Western wildfires are the headline grabbers, but forests in the eastern United States are also fire-dependent and increasingly at risk because of fire exclusion, according to a researcher at Penn State University.
“Many people have been lulled into believing that it is just the West that is prone to devastating wildfires, but that’s not true,” said Marc Abrams, professor of forest ecology and physiology, who for three decades has studied the historic role of fire in Eastern forests.
“Fire has played an important role historically in the forest ecosystem in the eastern United States, but the balance created by frequent — but not catastrophic — forest fires was upset by the Smokey Bear fire suppression regimen beginning in the late 1940s. Now, Eastern forests, when faced with prolonged drought, are more vulnerable to hotter-burning, terribly destructive wildfires.”
Abrams’ research took on added significance following last year’s deadly wildfires in Gatlinburg and Sevier County, Tennessee, burned 150,000 acres, killed 14 people and damaged 2,400 structures.
More and potentially even larger, more deadly fires are possible in the years ahead, Abrams warned.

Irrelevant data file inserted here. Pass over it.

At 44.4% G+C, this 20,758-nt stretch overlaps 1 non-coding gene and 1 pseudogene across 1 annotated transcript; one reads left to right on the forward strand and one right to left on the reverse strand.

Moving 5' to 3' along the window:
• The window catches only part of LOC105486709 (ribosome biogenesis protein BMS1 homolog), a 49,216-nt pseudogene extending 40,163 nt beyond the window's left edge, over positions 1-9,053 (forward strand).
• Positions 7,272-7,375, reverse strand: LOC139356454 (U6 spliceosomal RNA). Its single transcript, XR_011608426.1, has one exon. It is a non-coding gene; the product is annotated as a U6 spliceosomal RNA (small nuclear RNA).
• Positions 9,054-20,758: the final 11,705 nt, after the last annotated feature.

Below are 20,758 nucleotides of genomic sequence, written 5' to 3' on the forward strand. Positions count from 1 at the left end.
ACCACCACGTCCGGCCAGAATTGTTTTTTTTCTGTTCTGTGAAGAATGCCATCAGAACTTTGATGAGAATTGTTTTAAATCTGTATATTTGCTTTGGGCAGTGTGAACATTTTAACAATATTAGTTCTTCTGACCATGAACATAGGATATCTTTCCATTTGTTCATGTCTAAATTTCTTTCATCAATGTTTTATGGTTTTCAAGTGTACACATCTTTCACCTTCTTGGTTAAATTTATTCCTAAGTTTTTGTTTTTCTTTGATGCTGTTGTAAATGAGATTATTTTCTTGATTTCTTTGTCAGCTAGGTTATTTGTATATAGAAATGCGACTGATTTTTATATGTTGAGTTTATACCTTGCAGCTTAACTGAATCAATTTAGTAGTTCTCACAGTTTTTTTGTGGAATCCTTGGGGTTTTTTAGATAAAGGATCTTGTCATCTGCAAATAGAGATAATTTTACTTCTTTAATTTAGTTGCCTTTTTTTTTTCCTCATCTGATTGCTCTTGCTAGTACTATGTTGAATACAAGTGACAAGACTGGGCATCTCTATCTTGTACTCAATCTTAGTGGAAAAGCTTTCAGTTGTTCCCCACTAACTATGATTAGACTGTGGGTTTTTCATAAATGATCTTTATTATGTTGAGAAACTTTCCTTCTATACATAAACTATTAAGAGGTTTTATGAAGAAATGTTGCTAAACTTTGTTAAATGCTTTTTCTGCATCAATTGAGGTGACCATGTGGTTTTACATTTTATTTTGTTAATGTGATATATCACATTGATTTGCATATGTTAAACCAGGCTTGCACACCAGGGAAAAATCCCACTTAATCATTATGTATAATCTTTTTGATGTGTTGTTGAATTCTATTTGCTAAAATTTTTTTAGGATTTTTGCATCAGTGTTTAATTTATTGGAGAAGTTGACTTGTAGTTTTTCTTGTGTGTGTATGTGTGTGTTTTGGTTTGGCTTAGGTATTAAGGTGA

“The fires we saw in Tennessee were the worst in Eastern forests in my lifetime. The size of the area burned exceeded the number of acres that would burn in a normal year in the East,” he said. “It’s a reminder that the Eastern forests have always burned and are still pyrogenic, and because they are not managed with fire, they are now prone to have more catastrophic fires. The buildup of fuels is certainly a factor.”
Much of Abrams’ recent research has focused on Native American fire use in Eastern forests, and how those traditional “prescribed” fires produced higher yields of essential foods for tribes and wildlife alike.
Now, Abrams sees a unique confluence between the past, when frequent forest fires were interrupted by a period of almost none, and the future, when a changing climate may well result in more severe and more prolonged droughts — resulting in fires more destructive than ever before.
Read more about Abrams’ research and thoughts on Eastern forests and the effects of fire exclusion there in this story published by Penn State University.